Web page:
It’s all business down in Tucson, which seems to suit the youngster who grew up near Hollywood, pretending to be a star.
“I’m a starter now,” Arizona quarterback Khalil Tate said. “It’s something I’ve embraced each and every day.”
His demeanor was matter-of-fact last year. This season, he’s downright laconic.
Maybe it’s because it was the middle of training camp, and he’d just stepped off the practice field. Maybe it’s because he doesn’t have to prove himself for once. Maybe it’s because he knows one tweet can trigger months of speculation. Maybe it’s because he can’t say anything more than the Sports Illustrated cover that read “He’s the Nation’s Best QB. Hand Him the Heisman.”
Or maybe it’s because he’s finally got the mentor he needed all along?
UA coach Kevin Sumlin might be new to town, but he’s not new to any of this.
“I like to think that there’s not a relationship in the country like ours,” Tate said. “He recruited me out of high school, and I was gonna go there and ended up not. It’s kinda funny how we all ended up in the same place.”
‘I like a lot’
Kevin Sumlin has influenced some of the top quarterbacks in college football over the last generation.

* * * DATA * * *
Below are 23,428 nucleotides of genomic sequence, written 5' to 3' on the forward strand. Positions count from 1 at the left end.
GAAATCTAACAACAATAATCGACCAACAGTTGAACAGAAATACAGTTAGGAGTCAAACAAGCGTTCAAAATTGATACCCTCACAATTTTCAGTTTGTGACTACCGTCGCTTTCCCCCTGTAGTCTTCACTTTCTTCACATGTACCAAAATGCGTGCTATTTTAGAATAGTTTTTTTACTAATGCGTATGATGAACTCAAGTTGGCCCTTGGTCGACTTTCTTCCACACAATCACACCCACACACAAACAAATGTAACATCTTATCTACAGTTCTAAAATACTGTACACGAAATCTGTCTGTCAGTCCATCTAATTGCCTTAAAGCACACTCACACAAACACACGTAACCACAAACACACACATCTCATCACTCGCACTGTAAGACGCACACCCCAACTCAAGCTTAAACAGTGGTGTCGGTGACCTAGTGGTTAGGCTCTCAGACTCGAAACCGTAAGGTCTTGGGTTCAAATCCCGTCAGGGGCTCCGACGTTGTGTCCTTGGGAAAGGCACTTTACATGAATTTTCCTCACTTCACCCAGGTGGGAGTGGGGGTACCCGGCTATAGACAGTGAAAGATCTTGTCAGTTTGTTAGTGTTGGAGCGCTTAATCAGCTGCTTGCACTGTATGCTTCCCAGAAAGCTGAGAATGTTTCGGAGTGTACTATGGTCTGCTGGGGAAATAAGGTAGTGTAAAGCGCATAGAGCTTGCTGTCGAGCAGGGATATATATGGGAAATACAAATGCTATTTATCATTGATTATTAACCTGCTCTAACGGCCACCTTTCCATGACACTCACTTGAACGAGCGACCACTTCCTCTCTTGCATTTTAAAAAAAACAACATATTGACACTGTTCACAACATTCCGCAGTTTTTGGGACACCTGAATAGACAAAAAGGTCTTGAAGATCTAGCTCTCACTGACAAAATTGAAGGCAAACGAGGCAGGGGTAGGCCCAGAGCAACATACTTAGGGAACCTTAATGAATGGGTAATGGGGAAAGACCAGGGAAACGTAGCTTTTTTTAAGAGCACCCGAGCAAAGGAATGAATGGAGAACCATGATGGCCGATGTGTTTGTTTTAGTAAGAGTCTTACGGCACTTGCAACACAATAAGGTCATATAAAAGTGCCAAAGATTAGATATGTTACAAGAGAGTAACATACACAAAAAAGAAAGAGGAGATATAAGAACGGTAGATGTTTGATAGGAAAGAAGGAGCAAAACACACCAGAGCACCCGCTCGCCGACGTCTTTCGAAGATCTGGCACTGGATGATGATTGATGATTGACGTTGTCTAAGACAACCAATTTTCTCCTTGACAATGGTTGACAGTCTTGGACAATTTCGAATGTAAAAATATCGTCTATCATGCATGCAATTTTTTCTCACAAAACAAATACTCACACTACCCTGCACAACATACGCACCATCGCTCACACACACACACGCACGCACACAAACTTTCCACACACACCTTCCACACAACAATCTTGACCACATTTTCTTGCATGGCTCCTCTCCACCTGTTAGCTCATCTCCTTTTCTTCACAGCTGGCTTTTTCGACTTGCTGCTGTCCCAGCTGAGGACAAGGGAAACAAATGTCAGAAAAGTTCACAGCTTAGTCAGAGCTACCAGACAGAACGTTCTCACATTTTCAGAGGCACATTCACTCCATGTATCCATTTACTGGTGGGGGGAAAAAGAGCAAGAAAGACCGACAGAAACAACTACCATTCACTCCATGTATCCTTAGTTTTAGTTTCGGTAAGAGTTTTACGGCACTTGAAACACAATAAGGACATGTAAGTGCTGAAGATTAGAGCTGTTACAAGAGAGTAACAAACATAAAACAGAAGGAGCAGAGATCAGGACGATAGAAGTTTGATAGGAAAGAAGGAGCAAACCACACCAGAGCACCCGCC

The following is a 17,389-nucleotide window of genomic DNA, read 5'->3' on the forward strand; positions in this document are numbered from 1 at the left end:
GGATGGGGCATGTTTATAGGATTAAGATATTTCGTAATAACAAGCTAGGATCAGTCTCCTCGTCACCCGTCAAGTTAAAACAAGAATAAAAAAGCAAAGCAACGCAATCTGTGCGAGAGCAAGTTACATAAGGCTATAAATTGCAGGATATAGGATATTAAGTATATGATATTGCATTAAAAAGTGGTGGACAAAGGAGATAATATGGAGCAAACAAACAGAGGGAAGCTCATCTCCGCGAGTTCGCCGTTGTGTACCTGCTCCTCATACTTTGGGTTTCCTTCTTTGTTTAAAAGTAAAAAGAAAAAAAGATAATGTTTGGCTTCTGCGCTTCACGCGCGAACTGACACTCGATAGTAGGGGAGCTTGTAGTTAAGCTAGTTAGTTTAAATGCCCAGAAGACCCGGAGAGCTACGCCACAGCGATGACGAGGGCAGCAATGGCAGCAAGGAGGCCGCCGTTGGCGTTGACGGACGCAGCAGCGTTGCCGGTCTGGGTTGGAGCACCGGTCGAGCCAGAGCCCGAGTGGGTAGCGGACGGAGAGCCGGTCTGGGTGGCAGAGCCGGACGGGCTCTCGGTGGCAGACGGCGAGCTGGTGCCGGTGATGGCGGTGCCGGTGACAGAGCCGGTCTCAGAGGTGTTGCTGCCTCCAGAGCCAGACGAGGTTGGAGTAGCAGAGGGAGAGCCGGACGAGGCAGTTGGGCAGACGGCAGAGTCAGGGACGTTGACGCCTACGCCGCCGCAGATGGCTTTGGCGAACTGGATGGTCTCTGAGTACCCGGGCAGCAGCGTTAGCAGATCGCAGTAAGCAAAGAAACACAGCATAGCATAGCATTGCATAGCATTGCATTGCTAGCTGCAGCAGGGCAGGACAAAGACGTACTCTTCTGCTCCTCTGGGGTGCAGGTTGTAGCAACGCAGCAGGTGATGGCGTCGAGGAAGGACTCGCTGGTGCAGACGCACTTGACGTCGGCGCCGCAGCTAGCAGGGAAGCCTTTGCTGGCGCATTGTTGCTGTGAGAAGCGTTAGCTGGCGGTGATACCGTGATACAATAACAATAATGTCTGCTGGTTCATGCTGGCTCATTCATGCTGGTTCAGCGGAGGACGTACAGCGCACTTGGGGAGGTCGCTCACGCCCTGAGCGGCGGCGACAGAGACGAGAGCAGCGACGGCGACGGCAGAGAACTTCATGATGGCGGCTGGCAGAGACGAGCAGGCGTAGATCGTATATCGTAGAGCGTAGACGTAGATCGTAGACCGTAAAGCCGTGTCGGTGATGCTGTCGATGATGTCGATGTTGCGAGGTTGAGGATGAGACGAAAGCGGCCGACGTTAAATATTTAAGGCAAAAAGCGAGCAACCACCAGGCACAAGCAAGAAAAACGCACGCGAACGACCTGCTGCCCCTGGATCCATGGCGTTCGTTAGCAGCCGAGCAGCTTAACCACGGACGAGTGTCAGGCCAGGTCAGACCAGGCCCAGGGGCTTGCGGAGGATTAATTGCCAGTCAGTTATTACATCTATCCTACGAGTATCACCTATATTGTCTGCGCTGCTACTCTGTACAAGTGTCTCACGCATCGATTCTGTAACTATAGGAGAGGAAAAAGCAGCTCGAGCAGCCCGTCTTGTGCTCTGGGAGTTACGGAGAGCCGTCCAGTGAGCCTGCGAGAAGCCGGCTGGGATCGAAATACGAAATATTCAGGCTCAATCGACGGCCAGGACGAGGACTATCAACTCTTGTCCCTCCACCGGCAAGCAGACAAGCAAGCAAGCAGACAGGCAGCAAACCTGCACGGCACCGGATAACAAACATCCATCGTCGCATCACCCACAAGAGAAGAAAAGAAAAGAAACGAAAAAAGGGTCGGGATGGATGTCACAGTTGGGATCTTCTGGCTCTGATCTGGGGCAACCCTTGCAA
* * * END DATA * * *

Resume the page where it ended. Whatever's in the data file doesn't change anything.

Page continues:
He, of course, helped create the legend of Johnny Football at Texas A&M. He also guided Case Keenum to 136 touchdown passes over three seasons at Houston. Before that, he was an offensive assistant at Oklahoma when Heisman winners Jason White and Sam Bradford were calling signals.
Sumlin knows how to get the best out of a guy.
“It’s not a cookie-cutter deal,” he said. “You play to the quarterback’s strengths. Whether a guy’s 6-6 or 5-10. The real things are, he’s gotta understand situational football … he’s got to be accurate when he throws it. And then he’s got to have some leadership skills and not let things affect him.”
If that’s the criteria, then Tate’s the perfect apprentice. He combines tremendous skill with plenty of room to grow.